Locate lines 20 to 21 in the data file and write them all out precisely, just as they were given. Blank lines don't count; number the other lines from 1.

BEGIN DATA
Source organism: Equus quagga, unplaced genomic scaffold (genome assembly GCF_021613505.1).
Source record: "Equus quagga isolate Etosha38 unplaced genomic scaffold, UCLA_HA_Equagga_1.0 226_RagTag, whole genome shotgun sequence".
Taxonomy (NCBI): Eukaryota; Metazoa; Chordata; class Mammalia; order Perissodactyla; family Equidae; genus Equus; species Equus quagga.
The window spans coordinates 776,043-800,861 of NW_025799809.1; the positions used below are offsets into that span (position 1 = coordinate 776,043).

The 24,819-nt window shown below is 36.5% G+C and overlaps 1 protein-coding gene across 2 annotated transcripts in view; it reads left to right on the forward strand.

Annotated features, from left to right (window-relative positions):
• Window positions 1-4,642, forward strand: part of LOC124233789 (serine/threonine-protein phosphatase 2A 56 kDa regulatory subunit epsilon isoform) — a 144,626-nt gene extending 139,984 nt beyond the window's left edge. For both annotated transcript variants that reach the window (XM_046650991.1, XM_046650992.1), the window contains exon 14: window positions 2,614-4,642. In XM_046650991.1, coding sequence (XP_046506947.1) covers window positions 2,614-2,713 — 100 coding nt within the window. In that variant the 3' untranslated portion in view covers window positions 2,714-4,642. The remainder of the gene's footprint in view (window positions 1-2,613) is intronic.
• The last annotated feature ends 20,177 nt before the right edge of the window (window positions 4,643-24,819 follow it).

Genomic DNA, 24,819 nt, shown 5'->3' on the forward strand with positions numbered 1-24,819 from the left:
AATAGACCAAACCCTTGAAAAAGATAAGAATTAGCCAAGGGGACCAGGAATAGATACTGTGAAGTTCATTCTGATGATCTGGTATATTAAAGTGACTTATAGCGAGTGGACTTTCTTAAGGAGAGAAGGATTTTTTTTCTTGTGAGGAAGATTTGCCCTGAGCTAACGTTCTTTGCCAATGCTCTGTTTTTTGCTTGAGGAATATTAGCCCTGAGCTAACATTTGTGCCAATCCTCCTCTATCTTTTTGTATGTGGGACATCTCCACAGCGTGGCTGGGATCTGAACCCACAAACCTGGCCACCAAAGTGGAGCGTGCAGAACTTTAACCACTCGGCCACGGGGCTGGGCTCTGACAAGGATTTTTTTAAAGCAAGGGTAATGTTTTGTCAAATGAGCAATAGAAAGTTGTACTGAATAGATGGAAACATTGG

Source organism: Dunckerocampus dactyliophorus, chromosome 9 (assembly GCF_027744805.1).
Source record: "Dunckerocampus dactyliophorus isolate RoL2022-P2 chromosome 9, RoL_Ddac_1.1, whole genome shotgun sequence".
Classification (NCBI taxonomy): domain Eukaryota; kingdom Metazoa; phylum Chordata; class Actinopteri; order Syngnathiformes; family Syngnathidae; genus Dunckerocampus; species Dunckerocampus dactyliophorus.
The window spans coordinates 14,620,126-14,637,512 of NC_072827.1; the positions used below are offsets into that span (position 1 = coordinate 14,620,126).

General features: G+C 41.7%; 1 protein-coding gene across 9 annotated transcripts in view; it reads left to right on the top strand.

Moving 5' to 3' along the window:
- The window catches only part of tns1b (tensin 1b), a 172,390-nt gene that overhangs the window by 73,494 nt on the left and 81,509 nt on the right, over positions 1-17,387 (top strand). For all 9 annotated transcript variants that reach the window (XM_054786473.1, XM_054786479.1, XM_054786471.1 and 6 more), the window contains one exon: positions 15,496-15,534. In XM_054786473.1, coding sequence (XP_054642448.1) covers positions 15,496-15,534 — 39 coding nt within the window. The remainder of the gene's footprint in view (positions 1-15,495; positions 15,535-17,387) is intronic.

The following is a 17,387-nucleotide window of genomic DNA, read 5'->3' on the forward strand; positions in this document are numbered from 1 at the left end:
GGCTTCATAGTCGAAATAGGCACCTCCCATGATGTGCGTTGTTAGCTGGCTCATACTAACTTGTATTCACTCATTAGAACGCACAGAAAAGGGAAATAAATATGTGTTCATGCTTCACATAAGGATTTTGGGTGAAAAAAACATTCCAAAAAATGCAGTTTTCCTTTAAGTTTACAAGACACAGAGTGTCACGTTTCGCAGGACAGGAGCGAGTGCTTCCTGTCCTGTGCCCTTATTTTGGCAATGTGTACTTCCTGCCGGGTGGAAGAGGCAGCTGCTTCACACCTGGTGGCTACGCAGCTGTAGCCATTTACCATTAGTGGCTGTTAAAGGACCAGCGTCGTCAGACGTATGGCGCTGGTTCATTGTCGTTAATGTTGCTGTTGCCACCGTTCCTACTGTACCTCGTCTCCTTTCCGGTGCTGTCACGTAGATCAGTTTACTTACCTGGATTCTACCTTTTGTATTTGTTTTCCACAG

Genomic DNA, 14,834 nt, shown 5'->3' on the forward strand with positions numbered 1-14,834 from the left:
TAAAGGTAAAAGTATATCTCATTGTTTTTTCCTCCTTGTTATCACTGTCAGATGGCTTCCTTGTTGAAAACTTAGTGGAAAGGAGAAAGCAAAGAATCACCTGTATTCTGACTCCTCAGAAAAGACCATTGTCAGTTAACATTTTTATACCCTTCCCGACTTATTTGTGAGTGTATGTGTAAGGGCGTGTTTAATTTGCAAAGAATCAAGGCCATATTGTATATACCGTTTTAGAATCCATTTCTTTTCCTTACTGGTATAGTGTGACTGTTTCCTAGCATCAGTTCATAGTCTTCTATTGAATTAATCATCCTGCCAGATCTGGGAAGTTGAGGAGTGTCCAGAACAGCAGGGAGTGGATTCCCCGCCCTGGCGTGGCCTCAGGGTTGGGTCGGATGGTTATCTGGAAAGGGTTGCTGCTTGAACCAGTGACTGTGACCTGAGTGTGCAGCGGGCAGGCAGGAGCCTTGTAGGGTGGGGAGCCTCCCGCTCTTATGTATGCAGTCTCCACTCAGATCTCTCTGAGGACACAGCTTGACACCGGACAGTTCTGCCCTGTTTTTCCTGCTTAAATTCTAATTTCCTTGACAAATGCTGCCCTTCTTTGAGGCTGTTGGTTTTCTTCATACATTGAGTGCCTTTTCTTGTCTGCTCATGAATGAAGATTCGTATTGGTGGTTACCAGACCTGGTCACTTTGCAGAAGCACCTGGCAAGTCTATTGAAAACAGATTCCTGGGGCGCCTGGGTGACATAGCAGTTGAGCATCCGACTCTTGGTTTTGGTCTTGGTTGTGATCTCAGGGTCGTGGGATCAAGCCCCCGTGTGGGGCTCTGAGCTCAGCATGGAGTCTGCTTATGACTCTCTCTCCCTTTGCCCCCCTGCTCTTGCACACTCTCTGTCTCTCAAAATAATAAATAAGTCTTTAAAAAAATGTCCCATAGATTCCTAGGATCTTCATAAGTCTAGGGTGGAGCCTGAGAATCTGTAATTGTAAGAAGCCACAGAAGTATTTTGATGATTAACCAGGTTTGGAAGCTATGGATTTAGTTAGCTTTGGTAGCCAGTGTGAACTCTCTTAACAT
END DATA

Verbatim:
Genomic DNA, 14,834 nt, shown 5'->3' on the forward strand with positions numbered 1-14,834 from the left:
TAAAGGTAAAAGTATATCTCATTGTTTTTTCCTCCTTGTTATCACTGTCAGATGGCTTCCTTGTTGAAAACTTAGTGGAAAGGAGAAAGCAAAGAATCACCTGTATTCTGACTCCTCAGAAAAGACCATTGTCAGTTAACATTTTTATACCCTTCCCGACTTATTTGTGAGTGTATGTGTAAGGGCGTGTTTAATTTGCAAAGAATCAAGGCCATATTGTATATACCGTTTTAGAATCCATTTCTTTTCCTTACTGGTATAGTGTGACTGTTTCCTAGCATCAGTTCATAGTCTTCTATTGAATTAATCATCCTGCCAGATCTGGGAAGTTGAGGAGTGTCCAGAACAGCAGGGAGTGGATTCCCCGCCCTGGCGTGGCCTCAGGGTTGGGTCGGATGGTTATCTGGAAAGGGTTGCTGCTTGAACCAGTGACTGTGACCTGAGTGTGCAGCGGGCAGGCAGGAGCCTTGTAGGGTGGGGAGCCTCCCGCTCTTATGTATGCAGTCTCCACTCAGATCTCTCTGAGGACACAGCTTGACACCGGACAGTTCTGCCCTGTTTTTCCTGCTTAAATTCTAATTTCCTTGACAAATGCTGCCCTTCTTTGAGGCTGTTGGTTTTCTTCATACATTGAGTGCCTTTTCTTGTCTGCTCATGAATGAAGATTCGTATTGGTGGTTACCAGACCTGGTCACTTTGCAGAAGCACCTGGCAAGTCTATTGAAAACAGATTCCTGGGGCGCCTGGGTGACATAGCAGTTGAGCATCCGACTCTTGGTTTTGGTCTTGGTTGTGATCTCAGGGTCGTGGGATCAAGCCCCCGTGTGGGGCTCTGAGCTCAGCATGGAGTCTGCTTATGACTCTCTCTCCCTTTGCCCCCCTGCTCTTGCACACTCTCTGTCTCTCAAAATAATAAATAAGTCTTTAAAAAAATGTCCCATAGATTCCTAGGATCTTCATAAGTCTAGGGTGGAGCCTGAGAATCTGTAATTGTAAGAAGCCACAGAAGTATTTTGATGATTAACCAGGTTTGGAAGCTATGGATTTAGTTAGCTTTGGTAGCCAGTGTGAACTCTCTTAACAT